March 10, 2023

A SchmorgishBORG of BORGs

A SchmorgishBORG of BORGs by Amy Bedard

With over 85 million views on TikTok, BORGs are becoming a popular trend among college students with many social media posts showing how to make a BORG. BORG is an acronym for “blackout rage gallon”. This has become popular with college students as it can be capped for single use consumption and prevent drink spiking. Some people also believe that alcohol hangovers are less likely to occur in those who drink from a BORG, becoming a recent subject of harm reduction among professionals. However, the reality is that BORGs contain dangerous levels of alchol and are a form of binge drinking.

There are many videos explaining how to make a BORG, especially on apps like TIkTok. Users first take a gallon sized bottle of water, discard half the water, then add up to a fifth of vodka, a squeezable water flavor enhancer, and an electrolyte powder or drink, like Liquid IV or Pedialyte. BORGS are then labeled with permanent marker on the jug with nicknames such as “Borganic Chemistry”, “Borgan Donor”, and “Captain Borgan”.

Some posts claim that BORG consumption can reduce the risk of alcohol hangover since there is typically a half-gallon of water. The truth is, though, while hydration may be effective in reducing the signs and symptoms of alcohol hangover, the consumption of large amounts of alcohol can still result in a hangover even if the person is well hydrated. Many of the videos showing how to make a BORG do not have any kind of measurements, so it can be difficult to know exactly how much alcohol is present in a jug. Since a BORG can contain large amounts of alcohol (up to 17 standard drinks or more, in which one standard drink would be 1.5 ounces, or one shot glass, of distilled spirits according to the National Institute on Alcohol and Alcoholism) this can result in alcohol poisoning, even when consumed over a period of several hours. In addition, BORGs often contain multiple “squeezes” of servings of flavor enhancers that may contain potentially toxic levels of caffeine. According to the Centers of Disease Control and Prevention, when alcohol and caffeine are mixed, the caffeine can actually mask the depressant effects of alcohol, which can lead to increased alcohol consumption and subsequently, increased risk of alcohol-related harm. In fact, back in 2010, the Food and Drug Administration required manufacturers of caffeinated alcohol beverages (CABs) to remove their products from the market due to the inability to recognize them as safe.

Even with the amount of water, electrolyte powder or drink, and flavor enhancer, a BORG can result in harmful effects. There are claims on the social media app, TikTok, that BORGS are a form of harm reduction. While the amount of water, enhancers, electrolytes, and a cap may make it seem like harm reduction, the amount of alcohol and how quickly it can be consumed is still harmful. In a CBS news article, Dr. George F. Koob, the director of the National Institute on Alcohol Abuse and Alcoholism at the National Institute of Health, explains that “as alcohol consumption goes up, so do the risks of injuries, fights, sexual assaults, emergency department visits, blackouts, car crashes and other harms.” In the same article, it is also noted that the call for caffeinated flavor enhancers also pose an additional risk. Dr. Koob adds “it’s important for students to know that caffeine, particularly in large amounts, can interfere with the ability to recognize how intoxicated one is, which can increase the risk of negative outcomes.”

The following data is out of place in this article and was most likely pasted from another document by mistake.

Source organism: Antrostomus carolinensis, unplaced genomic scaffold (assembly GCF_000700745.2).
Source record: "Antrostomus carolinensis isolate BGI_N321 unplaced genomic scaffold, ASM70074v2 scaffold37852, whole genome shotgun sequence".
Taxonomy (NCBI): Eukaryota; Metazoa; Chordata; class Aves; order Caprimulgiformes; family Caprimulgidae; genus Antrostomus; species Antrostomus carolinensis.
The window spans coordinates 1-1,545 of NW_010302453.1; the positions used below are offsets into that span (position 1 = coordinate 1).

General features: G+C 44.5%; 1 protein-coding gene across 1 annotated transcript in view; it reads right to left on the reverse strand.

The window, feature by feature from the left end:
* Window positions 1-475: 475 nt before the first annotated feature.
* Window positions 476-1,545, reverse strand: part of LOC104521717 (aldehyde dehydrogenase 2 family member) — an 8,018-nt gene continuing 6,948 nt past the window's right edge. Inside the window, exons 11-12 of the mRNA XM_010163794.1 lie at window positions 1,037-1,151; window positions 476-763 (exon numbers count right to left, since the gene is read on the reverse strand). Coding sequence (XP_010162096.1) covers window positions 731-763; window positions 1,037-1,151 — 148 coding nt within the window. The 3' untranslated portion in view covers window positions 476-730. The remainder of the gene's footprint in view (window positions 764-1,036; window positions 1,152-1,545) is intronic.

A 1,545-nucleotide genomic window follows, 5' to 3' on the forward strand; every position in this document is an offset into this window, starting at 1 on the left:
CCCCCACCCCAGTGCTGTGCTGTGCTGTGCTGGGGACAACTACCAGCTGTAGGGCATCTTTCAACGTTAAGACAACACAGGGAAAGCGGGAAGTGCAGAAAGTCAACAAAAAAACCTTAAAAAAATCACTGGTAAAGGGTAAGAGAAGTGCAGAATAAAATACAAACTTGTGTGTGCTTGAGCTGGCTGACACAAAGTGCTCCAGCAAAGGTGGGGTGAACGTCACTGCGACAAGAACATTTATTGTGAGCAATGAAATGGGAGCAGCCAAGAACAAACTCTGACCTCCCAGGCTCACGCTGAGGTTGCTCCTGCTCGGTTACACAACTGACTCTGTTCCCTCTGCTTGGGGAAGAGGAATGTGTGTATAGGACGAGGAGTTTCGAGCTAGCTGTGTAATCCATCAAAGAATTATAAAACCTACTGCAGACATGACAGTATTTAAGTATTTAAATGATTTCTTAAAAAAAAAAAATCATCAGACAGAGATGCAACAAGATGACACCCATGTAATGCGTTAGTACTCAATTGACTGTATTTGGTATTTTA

If you choose to participate in consuming a BORG, or any alcohol, consider the following:
1.How much you would be drinking in a certain amount of time –pace yourself and dump out the rest at the end of the night; just because a gallon is in front of you doesn’t mean you have to finish it!
2.Remember binge drinking is not safe: binge drinking is defined as consuming 5 or more drinks for men, and 4 or more drinks for women within a 2 hour period.
3.Never drink and drive – Maine law states anyone 21 and over cannot have more than 0.8 blood alcohol level to drive. For those under 21 Maine has a zero tolerance law, meaning anyone underage cannot operate a vehicle with any amount of alcohol in their system.

Parents, if you are aware that your teen or college student is participating in BORGs, talk with them about the risks, and include in the conversation personal safety, sexual activity, and drugs other than alcohol. Make it your goal to talk openly and honestly about these topics and listen to your teen or young adult without judgement and defensiveness.

While a BORG has definitely sparked an interesting conversation about harm reduction, it’s important to remember to consume responsibly.

For more information about BORGs visit: and

For more information about caffine and alcohol visit:,risk%20of%20alcohol%2Dattributable%20harms.

For more information on binge drinking visit:,use%20in%20the%20United%20States.&text=Binge%20drinking%20is%20defined%20as,on%20an%20occasion%20for%20women.

For more information about standard drinks visit:

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